By S.N. Venkatnag Sobers
They are not the neglected lot but the environment, circumstances and the social stigma has made them feel left out which has denied them exploring opportunities to flourish in the society.
We are talking about the children who live in the pourakarmika colonies across the cities. Though being a part of the country’s future, these children have been struggling to overcome the shadow of discrimination for having been born in a community, which is involved in a noble work of keeping our streets and city clean.
There are several programmes and schemes announced by both State and Central Governments, which have been encouraging these kids get access to quality education in some of the best institutions. For these children spending their summer holidays is the biggest nightmare as they do not have access to other summer camps as their parents cannot afford to pay for the same. Even the organisations which conduct summer camps have failed to provide space for these children to mingle with the other kids.
The Adidravida Tamate Mattu Nagari Samskrutika Kalavrinda headed by C. Manjunath, fondly called ‘Nagari Manju’ has been catering to the cultural needs of these kids by providing them training by qualified trainers in various folk forms to make these kids spend a delightful summer vacation.
The Association has been conducting summer camp for pourakarmika children called ‘Naavu Pouraru Maha Pouraru’ for the past two years. The camp which commenced on May 1 culminated on May 24 with a two-day programme organised at Kalamandira and in front of Palace North Gate. on May 24 and 25.
Around 400 children identified from 32 slums in the city were brought to D. Devaraja Urs colony at Vishweswaranagar and were trained in folk arts such as nagari, dollu kunita, kamsale, karaga, kolata, kangeelu dance, puja kunita, pata kunita, mallakamba, group folk dance and folk songs and other activities. The children were also made to play tug-of-war to add to the fun part of the camp.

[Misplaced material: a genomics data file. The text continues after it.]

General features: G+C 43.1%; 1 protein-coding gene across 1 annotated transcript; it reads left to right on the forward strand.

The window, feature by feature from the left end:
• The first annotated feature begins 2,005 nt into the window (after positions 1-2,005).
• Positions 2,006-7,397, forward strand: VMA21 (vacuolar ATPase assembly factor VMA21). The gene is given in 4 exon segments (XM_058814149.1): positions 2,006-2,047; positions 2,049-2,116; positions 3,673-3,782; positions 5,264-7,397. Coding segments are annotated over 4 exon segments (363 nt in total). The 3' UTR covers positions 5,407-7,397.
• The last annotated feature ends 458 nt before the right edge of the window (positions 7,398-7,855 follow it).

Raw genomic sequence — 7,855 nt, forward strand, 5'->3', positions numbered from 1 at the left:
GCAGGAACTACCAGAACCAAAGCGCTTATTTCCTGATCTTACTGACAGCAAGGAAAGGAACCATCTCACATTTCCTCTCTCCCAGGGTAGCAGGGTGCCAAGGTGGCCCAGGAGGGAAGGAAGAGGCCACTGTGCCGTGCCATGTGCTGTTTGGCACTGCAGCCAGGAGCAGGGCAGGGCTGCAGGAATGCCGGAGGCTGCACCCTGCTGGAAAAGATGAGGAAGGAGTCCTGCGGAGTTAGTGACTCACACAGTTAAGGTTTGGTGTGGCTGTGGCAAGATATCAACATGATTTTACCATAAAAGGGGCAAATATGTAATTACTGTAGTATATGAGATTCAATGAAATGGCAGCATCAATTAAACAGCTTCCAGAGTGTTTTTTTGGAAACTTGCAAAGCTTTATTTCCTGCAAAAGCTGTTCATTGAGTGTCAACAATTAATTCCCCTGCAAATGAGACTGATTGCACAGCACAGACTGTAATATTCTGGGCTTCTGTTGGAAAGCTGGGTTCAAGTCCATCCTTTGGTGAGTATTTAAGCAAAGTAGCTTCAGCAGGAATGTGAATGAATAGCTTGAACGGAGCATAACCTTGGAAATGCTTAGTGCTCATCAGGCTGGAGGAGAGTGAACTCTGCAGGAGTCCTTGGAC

For these children, nagari (drum) is a familiar instrument as majority of their family members are well-versed in playing this instrument. Most of the families living in pourakarmika colonies earn their livelihood by beating drums. In fact, some of them have even toured foreign countries to exhibit their talent.
“At a time when social evil like untouchability was rampant in our society these artistes were not allowed to mingle with others as the drums they used were made of animal skins. Now times have changed as there is no event or procession held without beating of nagari. We have been teaching this art to people belonging to other communities as well,” said Manjunath.
The Association has also plans to come out with various other programmes to ensure these children grow stronger both culturally and educationally. The organisers believe that making these children stronger culturally would help them in planning their future. Being strong in cultural activities could also get them meritorious seats in educational institutions. There have been several examples of students belonging to such communities getting seats under cultural quota and coming out in flying colours.
‘Naavu Pouraru Maha Pouraru’ event has been a great confidence booster for these kids as they got to perform in front hundreds of audience. Each of these children performed to their best ability and was treat to watch. The audience jumped in excitement and gave big round of applause in appreciation to some breathtaking movements during the rope dance. Later, the boys performed Mallakamba which received positive response from the people as well.
Similarly, the others performances such as group dance, group song, kamsale, karaga also received good response. The kids and the Association owe their success to Srinivas G. Kappanna, former Chairman of Karnataka Nataka Academy.